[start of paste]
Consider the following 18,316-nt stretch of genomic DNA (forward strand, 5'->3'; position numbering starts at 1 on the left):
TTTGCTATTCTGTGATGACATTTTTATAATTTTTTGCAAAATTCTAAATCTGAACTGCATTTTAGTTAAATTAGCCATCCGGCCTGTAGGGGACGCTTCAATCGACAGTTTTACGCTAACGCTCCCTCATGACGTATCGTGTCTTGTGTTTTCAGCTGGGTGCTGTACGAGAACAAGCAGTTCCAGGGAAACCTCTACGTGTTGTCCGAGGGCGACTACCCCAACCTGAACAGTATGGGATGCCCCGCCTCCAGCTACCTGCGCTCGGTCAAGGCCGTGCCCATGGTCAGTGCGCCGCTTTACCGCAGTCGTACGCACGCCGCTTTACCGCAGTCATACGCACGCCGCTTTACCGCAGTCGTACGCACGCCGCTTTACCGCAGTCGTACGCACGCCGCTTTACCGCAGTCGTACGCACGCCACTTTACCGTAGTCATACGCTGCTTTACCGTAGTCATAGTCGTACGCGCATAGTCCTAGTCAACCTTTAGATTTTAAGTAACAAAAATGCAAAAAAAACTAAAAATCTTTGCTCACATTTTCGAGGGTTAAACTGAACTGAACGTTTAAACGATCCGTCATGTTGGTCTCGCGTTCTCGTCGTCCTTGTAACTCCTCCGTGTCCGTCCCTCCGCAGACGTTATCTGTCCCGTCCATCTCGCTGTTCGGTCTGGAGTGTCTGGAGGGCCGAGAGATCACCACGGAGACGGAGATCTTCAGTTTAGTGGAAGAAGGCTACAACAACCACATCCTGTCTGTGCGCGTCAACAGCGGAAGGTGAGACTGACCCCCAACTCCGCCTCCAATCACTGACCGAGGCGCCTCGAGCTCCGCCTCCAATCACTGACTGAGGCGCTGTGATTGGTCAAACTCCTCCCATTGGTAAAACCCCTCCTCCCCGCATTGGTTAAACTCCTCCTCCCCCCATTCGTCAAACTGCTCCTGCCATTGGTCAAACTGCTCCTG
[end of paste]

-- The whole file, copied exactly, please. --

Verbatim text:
Consider the following 18,316-nt stretch of genomic DNA (forward strand, 5'->3'; position numbering starts at 1 on the left):
TTTGCTATTCTGTGATGACATTTTTATAATTTTTTGCAAAATTCTAAATCTGAACTGCATTTTAGTTAAATTAGCCATCCGGCCTGTAGGGGACGCTTCAATCGACAGTTTTACGCTAACGCTCCCTCATGACGTATCGTGTCTTGTGTTTTCAGCTGGGTGCTGTACGAGAACAAGCAGTTCCAGGGAAACCTCTACGTGTTGTCCGAGGGCGACTACCCCAACCTGAACAGTATGGGATGCCCCGCCTCCAGCTACCTGCGCTCGGTCAAGGCCGTGCCCATGGTCAGTGCGCCGCTTTACCGCAGTCGTACGCACGCCGCTTTACCGCAGTCATACGCACGCCGCTTTACCGCAGTCGTACGCACGCCGCTTTACCGCAGTCGTACGCACGCCGCTTTACCGCAGTCGTACGCACGCCACTTTACCGTAGTCATACGCTGCTTTACCGTAGTCATAGTCGTACGCGCATAGTCCTAGTCAACCTTTAGATTTTAAGTAACAAAAATGCAAAAAAAACTAAAAATCTTTGCTCACATTTTCGAGGGTTAAACTGAACTGAACGTTTAAACGATCCGTCATGTTGGTCTCGCGTTCTCGTCGTCCTTGTAACTCCTCCGTGTCCGTCCCTCCGCAGACGTTATCTGTCCCGTCCATCTCGCTGTTCGGTCTGGAGTGTCTGGAGGGCCGAGAGATCACCACGGAGACGGAGATCTTCAGTTTAGTGGAAGAAGGCTACAACAACCACATCCTGTCTGTGCGCGTCAACAGCGGAAGGTGAGACTGACCCCCAACTCCGCCTCCAATCACTGACCGAGGCGCCTCGAGCTCCGCCTCCAATCACTGACTGAGGCGCTGTGATTGGTCAAACTCCTCCCATTGGTAAAACCCCTCCTCCCCGCATTGGTTAAACTCCTCCTCCCCCCATTCGTCAAACTGCTCCTGCCATTGGTCAAACTGCTCCTG